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Chapter 50


In the meantime things had been going very gloomily at Yrndale. Mrs. Raymount was better in health but hardly more cheerful. How could she be? how get over the sadness that her boy was such? But the thing that most oppressed her was to see the heart of his father so turned from the youth. What would become of them if essential discord invaded their home! Cornelius had not been pleasant, even she was to herself compelled to admit, since first he began to come within sight of manhood; but she had always looked to the time when growing sense would make him cast aside young-mannish ways; and this was the outcome of her cares and hopes and prayers for him! Her husband went about listless and sullen. He wrote no more. How could one thus disgraced in his family presume to teach the world anything! How could he ever hold up his head as one that had served his generation, when this was the kind of man he was to leave behind him for the life of the next! Cornelius's very being cast doubt on all he had ever said or done!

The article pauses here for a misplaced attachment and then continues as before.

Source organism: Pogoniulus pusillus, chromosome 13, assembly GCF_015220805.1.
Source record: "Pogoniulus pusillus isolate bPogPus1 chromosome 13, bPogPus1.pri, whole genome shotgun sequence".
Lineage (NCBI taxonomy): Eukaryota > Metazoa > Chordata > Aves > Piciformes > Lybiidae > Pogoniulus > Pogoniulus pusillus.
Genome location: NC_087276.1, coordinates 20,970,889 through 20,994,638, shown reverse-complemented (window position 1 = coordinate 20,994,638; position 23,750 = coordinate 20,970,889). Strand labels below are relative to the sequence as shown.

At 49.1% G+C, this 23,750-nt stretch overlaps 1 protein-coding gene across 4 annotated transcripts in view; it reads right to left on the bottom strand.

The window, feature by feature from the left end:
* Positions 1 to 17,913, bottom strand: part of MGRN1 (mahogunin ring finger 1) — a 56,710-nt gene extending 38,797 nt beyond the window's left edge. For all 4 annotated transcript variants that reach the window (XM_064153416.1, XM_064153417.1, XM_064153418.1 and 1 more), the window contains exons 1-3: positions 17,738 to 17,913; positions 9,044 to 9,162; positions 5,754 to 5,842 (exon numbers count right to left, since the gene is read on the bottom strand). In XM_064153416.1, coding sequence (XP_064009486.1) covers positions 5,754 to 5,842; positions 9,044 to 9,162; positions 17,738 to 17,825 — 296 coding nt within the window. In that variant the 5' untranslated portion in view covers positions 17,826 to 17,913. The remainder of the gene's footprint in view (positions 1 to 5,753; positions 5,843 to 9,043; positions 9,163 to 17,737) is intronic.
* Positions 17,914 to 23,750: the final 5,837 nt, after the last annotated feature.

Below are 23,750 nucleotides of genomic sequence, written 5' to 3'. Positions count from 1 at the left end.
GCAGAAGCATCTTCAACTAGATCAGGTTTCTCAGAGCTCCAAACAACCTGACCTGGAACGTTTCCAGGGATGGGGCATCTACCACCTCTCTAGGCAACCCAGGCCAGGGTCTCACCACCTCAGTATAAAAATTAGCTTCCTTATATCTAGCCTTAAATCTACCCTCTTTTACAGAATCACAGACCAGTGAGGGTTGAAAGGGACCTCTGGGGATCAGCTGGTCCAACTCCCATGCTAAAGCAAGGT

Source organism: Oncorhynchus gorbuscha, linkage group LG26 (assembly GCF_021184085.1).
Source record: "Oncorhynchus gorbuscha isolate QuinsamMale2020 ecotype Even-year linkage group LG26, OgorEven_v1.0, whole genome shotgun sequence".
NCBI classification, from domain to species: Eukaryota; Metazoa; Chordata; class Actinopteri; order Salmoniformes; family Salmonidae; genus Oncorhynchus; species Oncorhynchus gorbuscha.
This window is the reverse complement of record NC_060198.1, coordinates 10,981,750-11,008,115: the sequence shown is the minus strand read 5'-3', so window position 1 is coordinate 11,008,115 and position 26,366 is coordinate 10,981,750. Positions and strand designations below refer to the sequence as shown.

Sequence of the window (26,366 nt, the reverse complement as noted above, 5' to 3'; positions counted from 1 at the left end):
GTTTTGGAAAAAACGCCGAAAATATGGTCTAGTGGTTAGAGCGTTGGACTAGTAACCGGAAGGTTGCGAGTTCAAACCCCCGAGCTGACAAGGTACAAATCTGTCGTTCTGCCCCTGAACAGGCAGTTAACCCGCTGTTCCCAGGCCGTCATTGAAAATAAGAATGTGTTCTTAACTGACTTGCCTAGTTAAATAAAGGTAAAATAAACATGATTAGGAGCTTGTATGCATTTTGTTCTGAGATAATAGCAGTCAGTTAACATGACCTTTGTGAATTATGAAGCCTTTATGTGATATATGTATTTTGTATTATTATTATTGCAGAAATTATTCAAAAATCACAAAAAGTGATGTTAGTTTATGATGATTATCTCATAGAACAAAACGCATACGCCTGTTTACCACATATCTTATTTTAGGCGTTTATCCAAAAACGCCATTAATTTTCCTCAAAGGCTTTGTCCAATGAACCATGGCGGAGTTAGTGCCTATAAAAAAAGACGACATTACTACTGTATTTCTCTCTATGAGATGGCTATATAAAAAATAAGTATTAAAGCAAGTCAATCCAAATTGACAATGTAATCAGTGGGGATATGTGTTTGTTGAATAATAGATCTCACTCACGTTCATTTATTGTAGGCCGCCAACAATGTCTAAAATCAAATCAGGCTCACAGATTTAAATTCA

He had been proud of his children: they were like those of any common stock! and the shame recoiled upon himself. Bitterly he recalled the stain upon his family in generations gone by. He had never forged or stolen himself, yet the possibility had remained latent in him, else how could he have transmitted it? Perhaps there were things in which he might have been more honest, and so have killed the latent germ and his child not have had it to develop! Far into the distance he saw a continuous succession of dishonest Raymounts, nor succession only but multiplication, till streets and prisons were swarming with them. For hours he would sit with his hands in his pockets, scarcely daring to think, for the misery of the thoughts that came crowding out the moment the smallest chink was opened in their cage. He had become short, I do not say rough in his speech to his wife. He would break into sudden angry complaints against Hester for not coming home, but stop dead in the middle, as if nothing was worth being angry about now, and turn away with a sigh that was almost a groan. The sight of the children was a pain to him. Saffy was not one to understand much of grief beyond her own passing troubles; it was a thing for which she seemed to have little reception; and her occasionally unsympathetic ways were, considering her age, more of a grief to her mother than was quite reasonable; she feared she saw in her careless glee the same root which in her brother flowered in sullen disregard. Mark was very different. The father would order Saffy away, but the boy might come and go as he pleased, nor give him any annoyance, although he never or scarcely ever took any notice of him. He had been told nothing of the cause of his parents' evident misery. When the news came of Corney's illness, his mother told him of that; but he had sympathy and penetration enough to perceive that there must be something amiss more than that: if this were all, they would have told him of it when first they began to be changed! And when the news came that he was getting better, his father did not seem the least happier! He would sometimes stand and gaze at his father, but the solemn, far-off, starry look of the boy's eyes never seemed to disturb him. He loved his father as few boys love, and yet had a certain dread of him and discomfort in his presence, which he could not have accounted for, and which would vanish at once when he spoke to him. He had never recovered the effects of being so nearly drowned, and in the readier apprehension caused by accumulated troubles his mother began to doubt if ever he would be well again. He had got a good deal thinner; his food did not seem to nourish him; and his being seemed slipping away from the hold of the world. He was full of dreams and fancies, all of the higher order of things where love is the law. He did not read much that was new, for he soon got tired with the effort to understand; but he would spend happy hours alone, seeming to the ordinary eye to be doing nothing, because his doing was with the unseen. So-called religious children are often peculiarly disagreeable, mainly from false notions of the simple thing religion in their parents and teachers; but in truth nowhere may religion be more at home than in a child. A strong conscience and a loving regard to the desires of others were Mark's chief characteristics. When such children as he die, we may well imagine them wanted for special work in the world to which they go. If the very hairs of our head are all numbered, and he said so who knew and is true, our children do not drop hap-hazard into the near world, neither are they kept out of it by any care or any power of medicine: all goes by heavenliest will and loveliest ordinance. Some of us will have to be ashamed of our outcry after our dead. Beloved, even for your dear faces we can wait awhile, seeing it is His father, your father and our father to whom you have gone, leaving us with him still. Our day will come, and your joy and ours, and all shall be well.